I remember when I was growing up, I was watching something on TV, and there was this girl, her cheeks were rosy, munching on a raw carrot stick like it was the most scrumptious thing in the world. I asked my mom, “why are her cheeks so rosy?”, she replied “because she likes to eat carrots”. I was around 6 or 7 years old, and I thought to myself, ‘my cheeks are never going to be rosy because I will never eat carrots’.
Fast forward to today, I was a vegetarian for 7 years and proudly vegan for 2 years now.
I lived in a boarding house during my high school years. All the boarders would go to the common dining room to have breakfast which consisted of cereal, toasts, fruits and all things healthy. But there I was, making 2 packets of Indomie goreng accompanied with sour cream & onion flavoured potato crisps to fuel my energy. My matron was horrified, saying how unhealthy it is blah blah blah. I didn’t understand where she was coming from. I mean, in Indonesia I grew up eating Indomie for breakfast, lunch and dinner. My mom used to pack it for lunch with an omelette, and I’ll come home from school having another 2-3 packs for a snack. Now I’m thinking, how the heck are my organs still functioning.
I did not grow up loving vegetables. I couldn’t stand them and my parents never forced us to try. The only one I liked was potatoes in the form of potato chips and french fries. So in uni, when my housemate, Tracy, was devouring a tomato (like seriously a whole big ass tomato) in front of me which I thought was so strange, but it made me want to eat it. The whole 18 years of my life, the amount of tomatoes I ate probably didn’t even equal to 1 piece.
I have a theory why people don’t like vegetables.
- They have tried a bad version of that vegetable
- They’re not used to it and/or don’t grow up eating it
So in order to avoid your children from hating vegetables for the rest of their lives, start them young. So here are my 3 steps into tricking your kids into eating vegetables:
- Be a role model
- Flavour, flavour, flavour. Make it tasty & fun.
- Hide your vegetables (soups, sauces or “popsicles”)
Here’s a trick that I used on Aurora. She used to hate bananas. One day I ate a banana in front or her and acted like it was the most delicious thing in the world. I did this for a couple of minutes, not offering her anything at this point. After a minute or so of her watching me eat a banana, I will casually ask “do you want some?”. First it was a couple of unsure bites, but by day 5-7, she was eating a whole banana to herself. One to two year olds are the easiest to “manipulate”. You can add things to say like “hmm I’m having this banana all to myself, and no one else is having it.” I know it sounds really manipulative, but damn it works. I had a mommy friend who’s toddler hated banana too, I told her my trick and a week later she told me her toddler was loving it which made me so happy.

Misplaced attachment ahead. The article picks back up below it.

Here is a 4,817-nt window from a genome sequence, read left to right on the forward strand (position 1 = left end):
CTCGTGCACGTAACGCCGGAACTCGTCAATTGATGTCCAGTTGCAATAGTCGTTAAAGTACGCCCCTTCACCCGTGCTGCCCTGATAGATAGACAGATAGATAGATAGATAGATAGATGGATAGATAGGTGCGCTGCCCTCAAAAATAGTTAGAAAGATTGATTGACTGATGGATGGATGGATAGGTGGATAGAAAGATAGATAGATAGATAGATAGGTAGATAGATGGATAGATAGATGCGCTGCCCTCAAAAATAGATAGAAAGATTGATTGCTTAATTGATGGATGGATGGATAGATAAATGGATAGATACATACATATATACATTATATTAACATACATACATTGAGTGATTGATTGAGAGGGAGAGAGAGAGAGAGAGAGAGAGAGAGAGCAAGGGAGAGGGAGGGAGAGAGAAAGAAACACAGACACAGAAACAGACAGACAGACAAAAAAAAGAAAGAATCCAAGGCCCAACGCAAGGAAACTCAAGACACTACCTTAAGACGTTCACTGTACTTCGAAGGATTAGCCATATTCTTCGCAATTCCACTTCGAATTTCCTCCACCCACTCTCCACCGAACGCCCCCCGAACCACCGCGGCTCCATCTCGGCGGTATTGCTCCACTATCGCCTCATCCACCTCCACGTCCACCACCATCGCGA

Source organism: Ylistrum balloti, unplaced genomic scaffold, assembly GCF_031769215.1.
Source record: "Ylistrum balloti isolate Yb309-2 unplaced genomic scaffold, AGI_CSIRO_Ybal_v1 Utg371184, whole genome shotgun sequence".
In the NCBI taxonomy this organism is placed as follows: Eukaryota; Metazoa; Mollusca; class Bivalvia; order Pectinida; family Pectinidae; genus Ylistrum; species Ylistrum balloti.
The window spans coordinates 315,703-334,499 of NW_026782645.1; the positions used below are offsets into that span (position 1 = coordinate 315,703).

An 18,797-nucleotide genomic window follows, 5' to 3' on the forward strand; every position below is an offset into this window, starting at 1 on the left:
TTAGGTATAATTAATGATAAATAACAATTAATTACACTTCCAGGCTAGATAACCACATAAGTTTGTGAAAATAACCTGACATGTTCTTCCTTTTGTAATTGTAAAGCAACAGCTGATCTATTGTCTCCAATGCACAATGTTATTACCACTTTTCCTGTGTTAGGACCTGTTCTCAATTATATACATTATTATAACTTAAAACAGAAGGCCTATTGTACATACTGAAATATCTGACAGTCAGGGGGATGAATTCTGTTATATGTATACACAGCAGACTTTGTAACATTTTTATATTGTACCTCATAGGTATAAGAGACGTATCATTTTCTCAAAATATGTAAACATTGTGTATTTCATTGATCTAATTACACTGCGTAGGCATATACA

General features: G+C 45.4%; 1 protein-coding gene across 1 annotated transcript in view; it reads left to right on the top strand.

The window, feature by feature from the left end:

Vegetables can be bland. Even though Aurora loves her raw celery and carrots, it’s almost always paired up with hummus, which is healthy and tasty. For example, if it’s broccoli, season it or stir fry with teriyaki sauce. Cut up the broccoli into small bite size pieces. Nothing scarier than eating something you might not like in a massive chunk. Big pieces of vegetables can be off putting for kids (even adults). I was watching this show called freaky eaters, the nutritionist was making the person try a raw mushroom. I mean, come on. The person was like gagging! I love mushrooms any day, but that was possibly the worst way to introduce it to someone for the first time. I suggest try cooked vegetables first before trying raw. Sauce it up, have mini dips, make it pretty and appealing.
If your toddler still refuses and you’ve exhausted all options, the last trick is to just literally hide your greens vegetables. When I make pasta, I jam as much vegetables as I can. Red or black beans, celery, carrots, zucchini, lentils, spinach and kale. Also hiding vegetables in smoothies/juices which you can turn into “popsicles”, is perfect during summer. Make your own concoction, even get them involved, they’re going to love it! It’s sweet and cooling, they won’t be able to tell the difference.
Eating should be a fun experience where kids are able to explore new textures and flavours. Get creative. Who knows, one day it’s a banana, next time they’ll be begging you for some alfalfa sprouts!
So good luck and let me know if these tricks work because I would love to get your feedbacks!